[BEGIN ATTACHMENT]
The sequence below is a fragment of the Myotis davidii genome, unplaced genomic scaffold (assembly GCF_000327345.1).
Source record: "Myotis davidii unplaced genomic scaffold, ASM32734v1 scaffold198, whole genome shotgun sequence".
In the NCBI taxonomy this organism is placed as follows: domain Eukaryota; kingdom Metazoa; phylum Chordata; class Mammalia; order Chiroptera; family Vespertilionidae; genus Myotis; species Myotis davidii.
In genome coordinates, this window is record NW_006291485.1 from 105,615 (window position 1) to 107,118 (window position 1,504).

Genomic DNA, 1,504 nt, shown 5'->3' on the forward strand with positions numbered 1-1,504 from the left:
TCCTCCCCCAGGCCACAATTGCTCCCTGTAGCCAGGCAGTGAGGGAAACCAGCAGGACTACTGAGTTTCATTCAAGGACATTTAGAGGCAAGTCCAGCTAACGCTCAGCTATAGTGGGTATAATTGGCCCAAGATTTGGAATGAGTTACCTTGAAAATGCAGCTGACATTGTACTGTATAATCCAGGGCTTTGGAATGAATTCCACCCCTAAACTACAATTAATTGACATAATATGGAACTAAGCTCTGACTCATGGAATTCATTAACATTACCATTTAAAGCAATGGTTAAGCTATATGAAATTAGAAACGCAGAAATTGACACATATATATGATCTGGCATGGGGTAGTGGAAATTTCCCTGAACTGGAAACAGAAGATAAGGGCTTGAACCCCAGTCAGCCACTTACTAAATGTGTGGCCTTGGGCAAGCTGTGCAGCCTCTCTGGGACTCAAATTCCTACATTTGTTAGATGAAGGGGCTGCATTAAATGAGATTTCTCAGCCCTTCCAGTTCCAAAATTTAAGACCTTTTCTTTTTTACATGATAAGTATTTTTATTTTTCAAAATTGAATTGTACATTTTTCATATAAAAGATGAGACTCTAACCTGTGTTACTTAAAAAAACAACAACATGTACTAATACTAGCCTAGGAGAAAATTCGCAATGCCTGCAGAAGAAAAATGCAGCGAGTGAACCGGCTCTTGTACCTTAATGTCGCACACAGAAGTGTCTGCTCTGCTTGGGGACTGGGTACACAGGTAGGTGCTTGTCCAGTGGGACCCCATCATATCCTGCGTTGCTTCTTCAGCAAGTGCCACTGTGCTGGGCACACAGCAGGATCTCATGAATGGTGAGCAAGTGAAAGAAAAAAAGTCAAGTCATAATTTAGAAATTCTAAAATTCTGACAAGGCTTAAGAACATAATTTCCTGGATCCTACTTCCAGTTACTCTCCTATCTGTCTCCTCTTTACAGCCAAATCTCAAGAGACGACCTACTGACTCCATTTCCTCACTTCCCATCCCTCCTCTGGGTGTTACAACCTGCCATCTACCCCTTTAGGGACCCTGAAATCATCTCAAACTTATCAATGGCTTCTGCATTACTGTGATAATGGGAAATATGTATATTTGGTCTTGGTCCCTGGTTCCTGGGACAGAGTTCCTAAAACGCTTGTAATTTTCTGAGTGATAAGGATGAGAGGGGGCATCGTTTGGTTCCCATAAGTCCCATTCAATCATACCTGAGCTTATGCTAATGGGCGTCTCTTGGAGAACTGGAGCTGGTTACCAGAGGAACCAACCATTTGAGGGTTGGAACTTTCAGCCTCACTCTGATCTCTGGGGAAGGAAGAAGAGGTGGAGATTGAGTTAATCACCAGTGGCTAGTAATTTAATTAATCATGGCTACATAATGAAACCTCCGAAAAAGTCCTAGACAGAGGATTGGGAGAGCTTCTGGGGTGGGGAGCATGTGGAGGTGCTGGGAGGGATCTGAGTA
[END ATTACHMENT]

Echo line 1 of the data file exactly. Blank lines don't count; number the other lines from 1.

The sequence below is a fragment of the Myotis davidii genome, unplaced genomic scaffold (assembly GCF_000327345.1).